In their hurry to flee last month, Al Qaeda fighters left behind a crucial document.
Tucked under a pile of papers and trash is a confidential letter, spelling out the terror network's strategy for conquering northern Mali and reflecting internal discord over how to rule the region.
The document is an unprecedented window into the terrorist operation, indicating that Al Qaeda predicted the military intervention that would dislodge it in January and recognized its own vulnerability.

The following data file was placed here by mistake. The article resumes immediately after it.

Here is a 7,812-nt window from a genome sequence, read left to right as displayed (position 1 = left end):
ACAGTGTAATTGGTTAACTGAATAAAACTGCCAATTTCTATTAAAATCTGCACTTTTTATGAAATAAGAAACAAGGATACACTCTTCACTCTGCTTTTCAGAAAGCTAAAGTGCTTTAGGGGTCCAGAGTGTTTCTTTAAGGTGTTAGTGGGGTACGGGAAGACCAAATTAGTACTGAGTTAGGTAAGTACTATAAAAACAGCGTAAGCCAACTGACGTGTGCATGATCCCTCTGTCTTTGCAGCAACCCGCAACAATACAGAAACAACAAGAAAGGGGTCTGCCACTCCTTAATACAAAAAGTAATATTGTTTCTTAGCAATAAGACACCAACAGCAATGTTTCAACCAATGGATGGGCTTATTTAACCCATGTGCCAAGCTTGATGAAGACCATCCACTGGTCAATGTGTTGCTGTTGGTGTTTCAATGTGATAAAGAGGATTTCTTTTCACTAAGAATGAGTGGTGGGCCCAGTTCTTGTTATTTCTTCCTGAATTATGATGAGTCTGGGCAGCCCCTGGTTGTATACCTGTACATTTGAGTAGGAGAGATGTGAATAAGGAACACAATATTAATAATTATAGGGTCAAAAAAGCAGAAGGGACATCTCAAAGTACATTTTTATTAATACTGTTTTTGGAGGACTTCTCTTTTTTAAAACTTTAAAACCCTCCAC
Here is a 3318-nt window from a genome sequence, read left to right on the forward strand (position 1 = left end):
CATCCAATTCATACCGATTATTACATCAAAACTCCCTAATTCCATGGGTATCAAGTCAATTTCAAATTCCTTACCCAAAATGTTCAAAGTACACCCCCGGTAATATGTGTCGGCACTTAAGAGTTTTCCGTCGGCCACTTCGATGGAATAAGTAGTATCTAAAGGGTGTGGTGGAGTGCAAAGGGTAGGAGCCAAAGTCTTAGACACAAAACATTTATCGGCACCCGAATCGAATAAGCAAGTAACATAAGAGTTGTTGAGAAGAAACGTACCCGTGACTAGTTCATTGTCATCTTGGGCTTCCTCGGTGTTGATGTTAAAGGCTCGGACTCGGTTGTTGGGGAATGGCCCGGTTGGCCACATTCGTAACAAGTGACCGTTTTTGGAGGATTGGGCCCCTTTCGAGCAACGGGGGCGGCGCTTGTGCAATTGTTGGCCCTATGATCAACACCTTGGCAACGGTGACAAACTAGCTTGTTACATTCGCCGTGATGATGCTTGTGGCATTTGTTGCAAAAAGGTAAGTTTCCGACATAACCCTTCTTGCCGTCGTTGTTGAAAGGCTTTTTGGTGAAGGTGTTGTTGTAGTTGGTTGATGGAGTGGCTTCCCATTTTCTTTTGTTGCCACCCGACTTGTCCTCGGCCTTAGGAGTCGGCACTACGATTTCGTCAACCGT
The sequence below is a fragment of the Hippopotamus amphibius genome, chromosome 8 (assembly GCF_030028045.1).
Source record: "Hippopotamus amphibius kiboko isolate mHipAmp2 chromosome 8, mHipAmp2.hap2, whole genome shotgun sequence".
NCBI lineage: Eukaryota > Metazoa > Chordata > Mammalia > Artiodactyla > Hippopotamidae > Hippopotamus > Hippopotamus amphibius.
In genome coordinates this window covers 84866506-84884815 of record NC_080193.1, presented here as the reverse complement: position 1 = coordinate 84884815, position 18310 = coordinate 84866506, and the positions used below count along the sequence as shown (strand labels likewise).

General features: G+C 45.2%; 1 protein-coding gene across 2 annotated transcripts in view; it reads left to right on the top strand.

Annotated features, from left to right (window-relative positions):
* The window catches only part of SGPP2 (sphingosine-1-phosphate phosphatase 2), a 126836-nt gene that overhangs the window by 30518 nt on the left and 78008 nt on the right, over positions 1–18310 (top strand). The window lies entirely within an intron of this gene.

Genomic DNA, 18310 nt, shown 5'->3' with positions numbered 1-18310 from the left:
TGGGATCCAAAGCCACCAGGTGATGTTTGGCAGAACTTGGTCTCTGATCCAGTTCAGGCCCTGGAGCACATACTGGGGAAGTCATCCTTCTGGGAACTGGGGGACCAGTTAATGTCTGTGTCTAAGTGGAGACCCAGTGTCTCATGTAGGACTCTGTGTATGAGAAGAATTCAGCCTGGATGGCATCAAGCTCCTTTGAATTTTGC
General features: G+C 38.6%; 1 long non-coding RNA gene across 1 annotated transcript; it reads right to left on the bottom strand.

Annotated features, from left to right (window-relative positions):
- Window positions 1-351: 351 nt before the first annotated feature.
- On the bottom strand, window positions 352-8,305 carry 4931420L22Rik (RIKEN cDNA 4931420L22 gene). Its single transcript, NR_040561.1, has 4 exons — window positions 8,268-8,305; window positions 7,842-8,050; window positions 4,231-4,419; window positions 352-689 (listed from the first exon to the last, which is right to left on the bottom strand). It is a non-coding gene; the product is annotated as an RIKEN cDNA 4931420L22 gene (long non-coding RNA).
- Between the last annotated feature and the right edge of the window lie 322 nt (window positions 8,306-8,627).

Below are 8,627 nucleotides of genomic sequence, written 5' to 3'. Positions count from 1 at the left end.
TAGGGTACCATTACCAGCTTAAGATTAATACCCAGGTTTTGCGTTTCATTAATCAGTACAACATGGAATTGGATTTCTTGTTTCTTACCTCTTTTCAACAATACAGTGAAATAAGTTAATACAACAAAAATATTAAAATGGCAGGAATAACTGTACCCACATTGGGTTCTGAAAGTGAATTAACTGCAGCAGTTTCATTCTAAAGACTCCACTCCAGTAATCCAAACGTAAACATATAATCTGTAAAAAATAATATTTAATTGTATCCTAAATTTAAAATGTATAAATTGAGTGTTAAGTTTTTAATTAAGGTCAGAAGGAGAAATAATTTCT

The letter also shows a sharp division within Al Qaeda's Africa chapter over how quickly and how strictly to apply Islamic law, with its senior commander expressing dismay over the whipping of women and the destruction of Timbuktu's ancient monuments. It moreover leaves no doubt that despite a temporary withdrawal into the desert, Al Qaeda plans to operate in the region over the long haul, and is willing to make short-term concessions on ideology to gain the allies it acknowledges it needs...The jihadis' M.O.--in a nutshell.